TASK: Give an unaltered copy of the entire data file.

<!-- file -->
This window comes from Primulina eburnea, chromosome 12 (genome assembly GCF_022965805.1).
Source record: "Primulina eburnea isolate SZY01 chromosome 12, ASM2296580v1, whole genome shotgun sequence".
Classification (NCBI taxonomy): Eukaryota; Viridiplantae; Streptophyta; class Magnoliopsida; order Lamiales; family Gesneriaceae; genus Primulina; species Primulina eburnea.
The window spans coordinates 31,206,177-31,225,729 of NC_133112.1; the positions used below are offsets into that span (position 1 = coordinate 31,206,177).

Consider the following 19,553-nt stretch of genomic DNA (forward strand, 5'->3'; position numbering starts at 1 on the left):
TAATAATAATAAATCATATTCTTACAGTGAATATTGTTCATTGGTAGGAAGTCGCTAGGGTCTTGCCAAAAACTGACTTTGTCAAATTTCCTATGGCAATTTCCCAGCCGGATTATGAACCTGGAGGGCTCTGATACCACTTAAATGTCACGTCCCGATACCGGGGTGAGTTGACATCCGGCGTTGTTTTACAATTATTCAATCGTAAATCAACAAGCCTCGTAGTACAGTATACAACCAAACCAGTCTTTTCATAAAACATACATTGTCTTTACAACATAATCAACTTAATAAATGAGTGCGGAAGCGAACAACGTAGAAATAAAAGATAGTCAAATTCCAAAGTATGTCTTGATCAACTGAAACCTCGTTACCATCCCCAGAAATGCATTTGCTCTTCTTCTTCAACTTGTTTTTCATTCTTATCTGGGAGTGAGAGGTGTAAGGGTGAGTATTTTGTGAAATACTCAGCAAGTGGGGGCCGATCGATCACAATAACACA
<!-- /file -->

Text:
This window comes from Primulina eburnea, chromosome 12 (genome assembly GCF_022965805.1).
Source record: "Primulina eburnea isolate SZY01 chromosome 12, ASM2296580v1, whole genome shotgun sequence".
Classification (NCBI taxonomy): Eukaryota; Viridiplantae; Streptophyta; class Magnoliopsida; order Lamiales; family Gesneriaceae; genus Primulina; species Primulina eburnea.
The window spans coordinates 31,206,177-31,225,729 of NC_133112.1; the positions used below are offsets into that span (position 1 = coordinate 31,206,177).

Consider the following 19,553-nt stretch of genomic DNA (forward strand, 5'->3'; position numbering starts at 1 on the left):
TAATAATAATAAATCATATTCTTACAGTGAATATTGTTCATTGGTAGGAAGTCGCTAGGGTCTTGCCAAAAACTGACTTTGTCAAATTTCCTATGGCAATTTCCCAGCCGGATTATGAACCTGGAGGGCTCTGATACCACTTAAATGTCACGTCCCGATACCGGGGTGAGTTGACATCCGGCGTTGTTTTACAATTATTCAATCGTAAATCAACAAGCCTCGTAGTACAGTATACAACCAAACCAGTCTTTTCATAAAACATACATTGTCTTTACAACATAATCAACTTAATAAATGAGTGCGGAAGCGAACAACGTAGAAATAAAAGATAGTCAAATTCCAAAGTATGTCTTGATCAACTGAAACCTCGTTACCATCCCCAGAAATGCATTTGCTCTTCTTCTTCAACTTGTTTTTCATTCTTATCTGGGAGTGAGAGGTGTAAGGGTGAGTATTTTGTGAAATACTCAGCAAGTGGGGGCCGATCGATCACAATAACACA